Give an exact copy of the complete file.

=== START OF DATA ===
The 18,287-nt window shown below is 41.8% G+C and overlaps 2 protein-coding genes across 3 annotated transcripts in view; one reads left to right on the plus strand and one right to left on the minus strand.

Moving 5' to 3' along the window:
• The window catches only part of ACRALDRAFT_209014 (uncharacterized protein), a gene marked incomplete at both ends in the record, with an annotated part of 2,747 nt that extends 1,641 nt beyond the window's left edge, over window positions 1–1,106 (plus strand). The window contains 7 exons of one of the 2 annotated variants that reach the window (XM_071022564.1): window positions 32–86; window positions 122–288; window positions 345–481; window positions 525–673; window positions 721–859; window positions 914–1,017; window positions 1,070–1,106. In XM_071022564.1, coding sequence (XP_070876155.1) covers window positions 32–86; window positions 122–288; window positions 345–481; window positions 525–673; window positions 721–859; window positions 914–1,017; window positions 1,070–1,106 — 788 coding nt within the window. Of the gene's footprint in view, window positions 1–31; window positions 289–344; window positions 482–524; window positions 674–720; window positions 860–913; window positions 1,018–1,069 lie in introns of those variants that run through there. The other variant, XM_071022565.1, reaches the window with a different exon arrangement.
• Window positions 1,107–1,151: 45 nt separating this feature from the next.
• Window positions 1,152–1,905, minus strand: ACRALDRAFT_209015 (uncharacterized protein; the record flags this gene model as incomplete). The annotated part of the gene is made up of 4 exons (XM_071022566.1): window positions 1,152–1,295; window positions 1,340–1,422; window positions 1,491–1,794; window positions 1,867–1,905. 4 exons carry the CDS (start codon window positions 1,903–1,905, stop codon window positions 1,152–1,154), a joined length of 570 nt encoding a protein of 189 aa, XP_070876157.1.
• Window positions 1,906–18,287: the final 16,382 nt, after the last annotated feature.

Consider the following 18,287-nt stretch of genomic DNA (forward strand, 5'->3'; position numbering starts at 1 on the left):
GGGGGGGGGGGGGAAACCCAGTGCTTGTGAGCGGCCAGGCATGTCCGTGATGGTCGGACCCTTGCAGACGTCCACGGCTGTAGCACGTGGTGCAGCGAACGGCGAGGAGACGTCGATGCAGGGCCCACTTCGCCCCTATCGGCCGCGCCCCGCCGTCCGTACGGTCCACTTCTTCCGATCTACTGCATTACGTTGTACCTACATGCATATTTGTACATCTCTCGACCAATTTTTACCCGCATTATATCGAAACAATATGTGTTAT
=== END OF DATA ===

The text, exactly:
The 18,287-nt window shown below is 41.8% G+C and overlaps 2 protein-coding genes across 3 annotated transcripts in view; one reads left to right on the plus strand and one right to left on the minus strand.

Moving 5' to 3' along the window:
• The window catches only part of ACRALDRAFT_209014 (uncharacterized protein), a gene marked incomplete at both ends in the record, with an annotated part of 2,747 nt that extends 1,641 nt beyond the window's left edge, over window positions 1–1,106 (plus strand). The window contains 7 exons of one of the 2 annotated variants that reach the window (XM_071022564.1): window positions 32–86; window positions 122–288; window positions 345–481; window positions 525–673; window positions 721–859; window positions 914–1,017; window positions 1,070–1,106. In XM_071022564.1, coding sequence (XP_070876155.1) covers window positions 32–86; window positions 122–288; window positions 345–481; window positions 525–673; window positions 721–859; window positions 914–1,017; window positions 1,070–1,106 — 788 coding nt within the window. Of the gene's footprint in view, window positions 1–31; window positions 289–344; window positions 482–524; window positions 674–720; window positions 860–913; window positions 1,018–1,069 lie in introns of those variants that run through there. The other variant, XM_071022565.1, reaches the window with a different exon arrangement.
• Window positions 1,107–1,151: 45 nt separating this feature from the next.
• Window positions 1,152–1,905, minus strand: ACRALDRAFT_209015 (uncharacterized protein; the record flags this gene model as incomplete). The annotated part of the gene is made up of 4 exons (XM_071022566.1): window positions 1,152–1,295; window positions 1,340–1,422; window positions 1,491–1,794; window positions 1,867–1,905. 4 exons carry the CDS (start codon window positions 1,903–1,905, stop codon window positions 1,152–1,154), a joined length of 570 nt encoding a protein of 189 aa, XP_070876157.1.
• Window positions 1,906–18,287: the final 16,382 nt, after the last annotated feature.

Consider the following 18,287-nt stretch of genomic DNA (forward strand, 5'->3'; position numbering starts at 1 on the left):
GGGGGGGGGGGGGAAACCCAGTGCTTGTGAGCGGCCAGGCATGTCCGTGATGGTCGGACCCTTGCAGACGTCCACGGCTGTAGCACGTGGTGCAGCGAACGGCGAGGAGACGTCGATGCAGGGCCCACTTCGCCCCTATCGGCCGCGCCCCGCCGTCCGTACGGTCCACTTCTTCCGATCTACTGCATTACGTTGTACCTACATGCATATTTGTACATCTCTCGACCAATTTTTACCCGCATTATATCGAAACAATATGTGTTAT